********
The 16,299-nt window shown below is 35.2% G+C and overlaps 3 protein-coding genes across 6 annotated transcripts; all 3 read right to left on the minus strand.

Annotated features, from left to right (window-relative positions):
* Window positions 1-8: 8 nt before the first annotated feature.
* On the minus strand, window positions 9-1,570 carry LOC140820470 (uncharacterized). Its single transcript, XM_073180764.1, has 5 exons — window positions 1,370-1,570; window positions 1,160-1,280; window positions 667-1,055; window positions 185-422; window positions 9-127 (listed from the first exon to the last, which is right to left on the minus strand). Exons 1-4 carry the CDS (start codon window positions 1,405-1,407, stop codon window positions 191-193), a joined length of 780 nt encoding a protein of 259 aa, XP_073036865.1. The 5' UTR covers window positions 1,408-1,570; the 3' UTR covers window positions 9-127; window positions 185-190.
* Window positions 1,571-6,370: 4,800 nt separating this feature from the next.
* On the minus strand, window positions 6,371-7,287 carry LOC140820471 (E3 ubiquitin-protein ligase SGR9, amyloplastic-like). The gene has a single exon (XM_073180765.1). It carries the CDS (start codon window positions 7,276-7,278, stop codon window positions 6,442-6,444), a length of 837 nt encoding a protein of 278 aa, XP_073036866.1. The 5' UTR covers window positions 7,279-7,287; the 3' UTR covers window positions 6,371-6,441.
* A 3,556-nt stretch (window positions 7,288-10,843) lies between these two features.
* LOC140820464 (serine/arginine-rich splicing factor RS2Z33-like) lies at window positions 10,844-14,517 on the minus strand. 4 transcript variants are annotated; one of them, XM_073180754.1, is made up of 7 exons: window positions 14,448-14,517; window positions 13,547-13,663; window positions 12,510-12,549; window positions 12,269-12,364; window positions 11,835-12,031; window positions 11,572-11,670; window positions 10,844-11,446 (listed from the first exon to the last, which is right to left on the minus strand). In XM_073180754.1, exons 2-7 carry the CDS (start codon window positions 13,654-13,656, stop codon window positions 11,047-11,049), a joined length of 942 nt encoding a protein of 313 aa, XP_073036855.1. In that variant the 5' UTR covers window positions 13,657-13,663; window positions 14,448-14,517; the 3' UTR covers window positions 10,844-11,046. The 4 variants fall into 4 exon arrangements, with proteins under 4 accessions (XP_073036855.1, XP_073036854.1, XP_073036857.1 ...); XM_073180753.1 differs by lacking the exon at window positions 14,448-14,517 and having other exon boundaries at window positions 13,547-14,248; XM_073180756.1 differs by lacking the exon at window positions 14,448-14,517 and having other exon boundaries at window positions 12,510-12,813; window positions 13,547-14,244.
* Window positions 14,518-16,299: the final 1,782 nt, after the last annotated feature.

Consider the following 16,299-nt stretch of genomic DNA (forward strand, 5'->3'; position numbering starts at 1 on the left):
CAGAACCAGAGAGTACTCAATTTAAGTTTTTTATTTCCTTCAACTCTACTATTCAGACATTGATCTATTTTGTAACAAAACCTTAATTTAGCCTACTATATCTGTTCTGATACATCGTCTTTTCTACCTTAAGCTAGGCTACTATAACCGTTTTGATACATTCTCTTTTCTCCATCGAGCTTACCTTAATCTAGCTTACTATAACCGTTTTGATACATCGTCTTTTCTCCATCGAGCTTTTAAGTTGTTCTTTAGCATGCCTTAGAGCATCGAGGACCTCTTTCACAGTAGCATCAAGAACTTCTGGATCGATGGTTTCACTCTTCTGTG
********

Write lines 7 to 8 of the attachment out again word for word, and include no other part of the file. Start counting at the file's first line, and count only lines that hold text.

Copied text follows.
* A 3,556-nt stretch (window positions 7,288-10,843) lies between these two features.
* LOC140820464 (serine/arginine-rich splicing factor RS2Z33-like) lies at window positions 10,844-14,517 on the minus strand. 4 transcript variants are annotated; one of them, XM_073180754.1, is made up of 7 exons: window positions 14,448-14,517; window positions 13,547-13,663; window positions 12,510-12,549; window positions 12,269-12,364; window positions 11,835-12,031; window positions 11,572-11,670; window positions 10,844-11,446 (listed from the first exon to the last, which is right to left on the minus strand). In XM_073180754.1, exons 2-7 carry the CDS (start codon window positions 13,654-13,656, stop codon window positions 11,047-11,049), a joined length of 942 nt encoding a protein of 313 aa, XP_073036855.1. In that variant the 5' UTR covers window positions 13,657-13,663; window positions 14,448-14,517; the 3' UTR covers window positions 10,844-11,046. The 4 variants fall into 4 exon arrangements, with proteins under 4 accessions (XP_073036855.1, XP_073036854.1, XP_073036857.1 ...); XM_073180753.1 differs by lacking the exon at window positions 14,448-14,517 and having other exon boundaries at window positions 13,547-14,248; XM_073180756.1 differs by lacking the exon at window positions 14,448-14,517 and having other exon boundaries at window positions 12,510-12,813; window positions 13,547-14,244.